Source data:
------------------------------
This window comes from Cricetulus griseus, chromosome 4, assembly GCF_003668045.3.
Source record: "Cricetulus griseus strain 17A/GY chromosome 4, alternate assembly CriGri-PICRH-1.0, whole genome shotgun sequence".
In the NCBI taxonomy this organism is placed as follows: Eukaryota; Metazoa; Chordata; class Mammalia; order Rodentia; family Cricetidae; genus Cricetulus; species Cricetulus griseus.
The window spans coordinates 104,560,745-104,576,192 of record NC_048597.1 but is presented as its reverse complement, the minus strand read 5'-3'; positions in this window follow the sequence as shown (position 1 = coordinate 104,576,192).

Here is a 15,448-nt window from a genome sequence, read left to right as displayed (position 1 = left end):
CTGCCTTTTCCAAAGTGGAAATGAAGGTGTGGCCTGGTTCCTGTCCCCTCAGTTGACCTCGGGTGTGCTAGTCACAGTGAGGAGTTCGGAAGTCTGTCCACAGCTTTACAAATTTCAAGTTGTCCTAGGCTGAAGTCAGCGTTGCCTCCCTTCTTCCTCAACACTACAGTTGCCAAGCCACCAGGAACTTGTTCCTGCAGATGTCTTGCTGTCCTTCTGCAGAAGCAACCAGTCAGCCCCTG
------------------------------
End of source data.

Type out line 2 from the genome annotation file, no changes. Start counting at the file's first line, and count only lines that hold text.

Source record: "Cricetulus griseus strain 17A/GY chromosome 4, alternate assembly CriGri-PICRH-1.0, whole genome shotgun sequence".